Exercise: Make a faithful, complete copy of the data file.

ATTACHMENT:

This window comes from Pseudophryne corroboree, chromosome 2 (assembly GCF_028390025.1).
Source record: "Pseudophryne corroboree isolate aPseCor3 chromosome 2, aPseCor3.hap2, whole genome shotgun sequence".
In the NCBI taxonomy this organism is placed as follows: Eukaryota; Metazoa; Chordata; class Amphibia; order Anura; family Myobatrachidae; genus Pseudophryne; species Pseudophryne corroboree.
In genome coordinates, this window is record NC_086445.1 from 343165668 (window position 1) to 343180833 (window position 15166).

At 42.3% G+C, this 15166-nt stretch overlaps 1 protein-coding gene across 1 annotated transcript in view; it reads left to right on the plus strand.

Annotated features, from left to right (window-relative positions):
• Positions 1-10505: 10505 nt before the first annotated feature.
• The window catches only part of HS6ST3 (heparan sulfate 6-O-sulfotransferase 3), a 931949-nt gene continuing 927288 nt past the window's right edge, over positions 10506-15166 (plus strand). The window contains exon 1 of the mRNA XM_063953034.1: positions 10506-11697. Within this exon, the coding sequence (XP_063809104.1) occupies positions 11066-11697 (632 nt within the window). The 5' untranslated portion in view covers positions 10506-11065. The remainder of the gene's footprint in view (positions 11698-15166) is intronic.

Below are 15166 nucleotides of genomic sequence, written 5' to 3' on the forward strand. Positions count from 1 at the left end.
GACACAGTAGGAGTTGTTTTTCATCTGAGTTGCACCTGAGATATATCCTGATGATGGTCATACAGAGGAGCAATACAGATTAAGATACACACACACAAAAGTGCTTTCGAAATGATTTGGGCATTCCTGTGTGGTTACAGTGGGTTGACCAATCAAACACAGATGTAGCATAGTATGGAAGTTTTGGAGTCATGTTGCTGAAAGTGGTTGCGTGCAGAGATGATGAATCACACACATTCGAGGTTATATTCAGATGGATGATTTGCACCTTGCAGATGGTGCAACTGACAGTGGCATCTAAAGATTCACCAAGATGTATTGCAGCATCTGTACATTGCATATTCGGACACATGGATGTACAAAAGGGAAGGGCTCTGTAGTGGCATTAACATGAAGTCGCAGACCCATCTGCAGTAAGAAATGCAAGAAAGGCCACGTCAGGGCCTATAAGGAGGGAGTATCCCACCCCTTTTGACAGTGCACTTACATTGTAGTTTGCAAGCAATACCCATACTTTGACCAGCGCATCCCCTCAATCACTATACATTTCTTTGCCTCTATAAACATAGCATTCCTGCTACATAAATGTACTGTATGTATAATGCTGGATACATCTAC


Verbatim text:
This window comes from Pseudophryne corroboree, chromosome 2 (assembly GCF_028390025.1).
Source record: "Pseudophryne corroboree isolate aPseCor3 chromosome 2, aPseCor3.hap2, whole genome shotgun sequence".
In the NCBI taxonomy this organism is placed as follows: Eukaryota; Metazoa; Chordata; class Amphibia; order Anura; family Myobatrachidae; genus Pseudophryne; species Pseudophryne corroboree.
In genome coordinates, this window is record NC_086445.1 from 343165668 (window position 1) to 343180833 (window position 15166).

At 42.3% G+C, this 15166-nt stretch overlaps 1 protein-coding gene across 1 annotated transcript in view; it reads left to right on the plus strand.

Annotated features, from left to right (window-relative positions):
• Positions 1-10505: 10505 nt before the first annotated feature.
• The window catches only part of HS6ST3 (heparan sulfate 6-O-sulfotransferase 3), a 931949-nt gene continuing 927288 nt past the window's right edge, over positions 10506-15166 (plus strand). The window contains exon 1 of the mRNA XM_063953034.1: positions 10506-11697. Within this exon, the coding sequence (XP_063809104.1) occupies positions 11066-11697 (632 nt within the window). The 5' untranslated portion in view covers positions 10506-11065. The remainder of the gene's footprint in view (positions 11698-15166) is intronic.

Below are 15166 nucleotides of genomic sequence, written 5' to 3' on the forward strand. Positions count from 1 at the left end.
GACACAGTAGGAGTTGTTTTTCATCTGAGTTGCACCTGAGATATATCCTGATGATGGTCATACAGAGGAGCAATACAGATTAAGATACACACACACAAAAGTGCTTTCGAAATGATTTGGGCATTCCTGTGTGGTTACAGTGGGTTGACCAATCAAACACAGATGTAGCATAGTATGGAAGTTTTGGAGTCATGTTGCTGAAAGTGGTTGCGTGCAGAGATGATGAATCACACACATTCGAGGTTATATTCAGATGGATGATTTGCACCTTGCAGATGGTGCAACTGACAGTGGCATCTAAAGATTCACCAAGATGTATTGCAGCATCTGTACATTGCATATTCGGACACATGGATGTACAAAAGGGAAGGGCTCTGTAGTGGCATTAACATGAAGTCGCAGACCCATCTGCAGTAAGAAATGCAAGAAAGGCCACGTCAGGGCCTATAAGGAGGGAGTATCCCACCCCTTTTGACAGTGCACTTACATTGTAGTTTGCAAGCAATACCCATACTTTGACCAGCGCATCCCCTCAATCACTATACATTTCTTTGCCTCTATAAACATAGCATTCCTGCTACATAAATGTACTGTATGTATAATGCTGGATACATCTAC